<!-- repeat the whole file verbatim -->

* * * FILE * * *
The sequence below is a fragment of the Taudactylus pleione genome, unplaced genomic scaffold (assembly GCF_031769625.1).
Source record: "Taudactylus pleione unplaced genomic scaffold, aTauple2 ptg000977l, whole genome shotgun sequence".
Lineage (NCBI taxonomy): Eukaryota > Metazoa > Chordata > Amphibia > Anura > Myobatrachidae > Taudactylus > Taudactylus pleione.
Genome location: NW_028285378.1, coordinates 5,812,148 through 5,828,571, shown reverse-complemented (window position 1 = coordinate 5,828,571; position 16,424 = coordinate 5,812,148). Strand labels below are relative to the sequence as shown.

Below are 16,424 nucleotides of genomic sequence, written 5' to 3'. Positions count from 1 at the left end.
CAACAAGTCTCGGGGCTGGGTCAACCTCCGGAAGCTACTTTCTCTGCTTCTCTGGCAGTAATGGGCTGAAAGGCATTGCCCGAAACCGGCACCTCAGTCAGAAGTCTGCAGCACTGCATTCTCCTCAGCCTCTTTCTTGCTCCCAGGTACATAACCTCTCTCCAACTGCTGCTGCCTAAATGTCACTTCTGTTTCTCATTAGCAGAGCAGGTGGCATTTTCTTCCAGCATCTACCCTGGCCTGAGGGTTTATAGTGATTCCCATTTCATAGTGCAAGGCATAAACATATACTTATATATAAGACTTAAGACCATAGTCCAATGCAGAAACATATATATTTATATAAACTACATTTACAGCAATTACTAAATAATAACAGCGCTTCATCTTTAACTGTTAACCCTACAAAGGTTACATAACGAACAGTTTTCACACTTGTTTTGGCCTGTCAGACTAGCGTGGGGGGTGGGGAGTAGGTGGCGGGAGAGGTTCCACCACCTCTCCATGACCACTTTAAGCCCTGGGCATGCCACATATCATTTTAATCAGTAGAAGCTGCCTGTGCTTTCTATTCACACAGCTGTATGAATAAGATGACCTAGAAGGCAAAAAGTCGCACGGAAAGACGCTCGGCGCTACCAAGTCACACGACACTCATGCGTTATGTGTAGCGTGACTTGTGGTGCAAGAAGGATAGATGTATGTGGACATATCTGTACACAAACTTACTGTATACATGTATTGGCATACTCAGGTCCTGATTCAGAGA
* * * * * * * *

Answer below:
The sequence below is a fragment of the Taudactylus pleione genome, unplaced genomic scaffold (assembly GCF_031769625.1).
Source record: "Taudactylus pleione unplaced genomic scaffold, aTauple2 ptg000977l, whole genome shotgun sequence".
Lineage (NCBI taxonomy): Eukaryota > Metazoa > Chordata > Amphibia > Anura > Myobatrachidae > Taudactylus > Taudactylus pleione.
Genome location: NW_028285378.1, coordinates 5,812,148 through 5,828,571, shown reverse-complemented (window position 1 = coordinate 5,828,571; position 16,424 = coordinate 5,812,148). Strand labels below are relative to the sequence as shown.

Below are 16,424 nucleotides of genomic sequence, written 5' to 3'. Positions count from 1 at the left end.
CAACAAGTCTCGGGGCTGGGTCAACCTCCGGAAGCTACTTTCTCTGCTTCTCTGGCAGTAATGGGCTGAAAGGCATTGCCCGAAACCGGCACCTCAGTCAGAAGTCTGCAGCACTGCATTCTCCTCAGCCTCTTTCTTGCTCCCAGGTACATAACCTCTCTCCAACTGCTGCTGCCTAAATGTCACTTCTGTTTCTCATTAGCAGAGCAGGTGGCATTTTCTTCCAGCATCTACCCTGGCCTGAGGGTTTATAGTGATTCCCATTTCATAGTGCAAGGCATAAACATATACTTATATATAAGACTTAAGACCATAGTCCAATGCAGAAACATATATATTTATATAAACTACATTTACAGCAATTACTAAATAATAACAGCGCTTCATCTTTAACTGTTAACCCTACAAAGGTTACATAACGAACAGTTTTCACACTTGTTTTGGCCTGTCAGACTAGCGTGGGGGGTGGGGAGTAGGTGGCGGGAGAGGTTCCACCACCTCTCCATGACCACTTTAAGCCCTGGGCATGCCACATATCATTTTAATCAGTAGAAGCTGCCTGTGCTTTCTATTCACACAGCTGTATGAATAAGATGACCTAGAAGGCAAAAAGTCGCACGGAAAGACGCTCGGCGCTACCAAGTCACACGACACTCATGCGTTATGTGTAGCGTGACTTGTGGTGCAAGAAGGATAGATGTATGTGGACATATCTGTACACAAACTTACTGTATACATGTATTGGCATACTCAGGTCCTGATTCAGAGA